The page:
We still need a ban on Fracking

I have tabled this amendment with a view to banning fracking once and for all. In doing so, I want to celebrate all the hard work of campaigners and activists across the country who delivered massive opposition against this dirty and dangerous polluting industry, often in the face of poor policy decisions by the Government and the fracking industry’s might-is-right attempts to quash them. In particular, I applaud the Preston New Road campaign in Lancashire. It was a thousand days of protest by the anti-fracking Nanas, a bunch of mainly older women led by Tina Rothery. They fought so hard in the face of well-financed and rather nasty, threatening behaviour by Cuadrilla.

Here in the UK, there are still legal loopholes that could allow fracking to be forced on communities. I am most worried that, even if the Secretary of State did reject planning permission for fracking, this could be overturned in a judicial review. For this reason, we must change the law to reflect what is now common agreement: that fracking is banned in the UK.

I spoke to this amendment in the House on Day 8 of Committee Stage of the Environment Bill: My amendment is on something that I care about very deeply, namely fracking. I have tabled it with a view to banning it once and for all. In doing so, I want to celebrate all the hard work of campaigners and activists across the country who delivered massive opposition against this dirty and dangerous polluting industry, often in the face of poor policy decisions by the Government and the fracking industry’s might-is-right attempts to quash them. In particular, I applaud the Preston New Road campaign in Lancashire. It was a thousand days of protest by the anti-fracking Nanas, a bunch of mainly older women led by Tina Rothery. They fought so hard in the face of well-financed and rather nasty, threatening behaviour by Cuadrilla.

In the 2019 general election, it was announced that we had won on this particular issue. The Conservatives, along with every other political party in Parliament, declared themselves to be against fracking. However, we in the UK are still supporting fracking in Argentina, which means we are offshoring the horrid stuff, so we do not have to count all the carbon emissions and so on, and Namibia is being exploited by a Canadian company. Ireland called for an international ban this year, and calls are now growing for an Irish-led global ban on fracking. I would be interested to hear from the Minister whether that is something that the Government might support.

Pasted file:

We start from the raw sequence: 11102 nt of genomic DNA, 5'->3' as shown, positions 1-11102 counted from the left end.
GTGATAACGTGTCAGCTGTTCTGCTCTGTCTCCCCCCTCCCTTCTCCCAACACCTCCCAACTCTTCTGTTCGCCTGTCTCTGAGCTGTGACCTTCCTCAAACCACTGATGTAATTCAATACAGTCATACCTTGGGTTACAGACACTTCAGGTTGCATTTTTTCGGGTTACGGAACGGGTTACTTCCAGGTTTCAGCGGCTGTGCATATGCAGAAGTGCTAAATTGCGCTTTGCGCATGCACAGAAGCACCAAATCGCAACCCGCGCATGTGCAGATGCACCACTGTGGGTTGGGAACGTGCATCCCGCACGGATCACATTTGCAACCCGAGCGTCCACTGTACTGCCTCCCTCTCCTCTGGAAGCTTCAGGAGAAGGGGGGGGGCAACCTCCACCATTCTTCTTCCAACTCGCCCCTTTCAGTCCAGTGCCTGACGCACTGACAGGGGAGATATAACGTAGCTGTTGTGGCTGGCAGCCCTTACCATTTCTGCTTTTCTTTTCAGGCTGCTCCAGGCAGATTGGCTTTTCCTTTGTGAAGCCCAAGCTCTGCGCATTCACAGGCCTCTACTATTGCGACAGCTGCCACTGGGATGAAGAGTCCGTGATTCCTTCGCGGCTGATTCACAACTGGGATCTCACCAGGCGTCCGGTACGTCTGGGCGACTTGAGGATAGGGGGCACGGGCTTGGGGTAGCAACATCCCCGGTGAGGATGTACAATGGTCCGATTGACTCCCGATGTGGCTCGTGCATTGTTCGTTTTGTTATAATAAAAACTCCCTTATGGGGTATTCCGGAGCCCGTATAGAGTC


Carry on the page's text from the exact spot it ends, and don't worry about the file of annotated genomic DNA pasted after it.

Here in the UK, there are still legal loopholes that could allow fracking to be forced on communities. I am most worried that, even if the Secretary of State did reject planning permission for fracking, this could be overturned in a judicial review. The Government may have changed their policy to be against fracking but, if this conflicts with the law in a judicial review, their policy will be ruled unlawful. For this reason, we must change the law to reflect what is now common agreement: that fracking is banned in the UK. I hope that the Minister will agree.

Read the whole debate on Hansard

COVID 19 ONE YEAR ON – The unlawful, coercive and nasty parts of the Coronavirus Act must be repealed and a public inquiry launched

One year ago Parliament passed the biggest infringements to our rights and civil liberties that this country has ever witnessed. We were promised that there would be meaningful reviews of the provisions and that the Government would repeal anything that was not absolutely necessary and proportionate. A couple of days later, the Government published the real rules in the lockdown regulations, which imposed even tighter restrictions than were ever anticipated in the Coronavirus Act. Continue reading “COVID 19 ONE YEAR ON – The unlawful, coercive and nasty parts of the Coronavirus Act must be repealed and a public inquiry launched”

Will there ever be a review of Prevent?

Yesterday, the Lords debated the Counter Terrorism and Sentencing Bill. The government missed their legal deadline for carrying out a review of Prevent, their scheme for dealing with extremism. Jenny has repeatedly called for Prevent to be replaced by a more neutral approach to safeguarding the vulnerable. Continue reading “Will there ever be a review of Prevent?”

Queen Speech: my response to the crime and justice sections

My Lords, it came as no surprise to me that there was nothing to delight my soul in the Government’s programme. For example, a fair justice system that keeps people safe takes more than a royal commission; it takes resources. When budgets have been cut by one-third, the system does not function well and justice suffers. I hope that the royal commission will examine the impact of austerity on fairness and access to justice. I also question any attempt to impose longer sentences when we are failing to deal with the care and rehabilitation of the large number of people already in the system. The probation service and the Prison Service are unable to cope properly with the existing numbers. If you add to that number, you are adding to those pressures and problems. Continue reading “Queen Speech: my response to the crime and justice sections”

Latest podcast

Jenny talks to Mike Schwarz, civil liberties lawyer, about the right to protest

Mike Schwarz has been a human rights lawyer at Bindmans for 25 years. He has represented numerous campaigners, including all three of Jenny’s part time staff. He describes the ups and downs of the right to protest over those years. Continue reading “Latest podcast”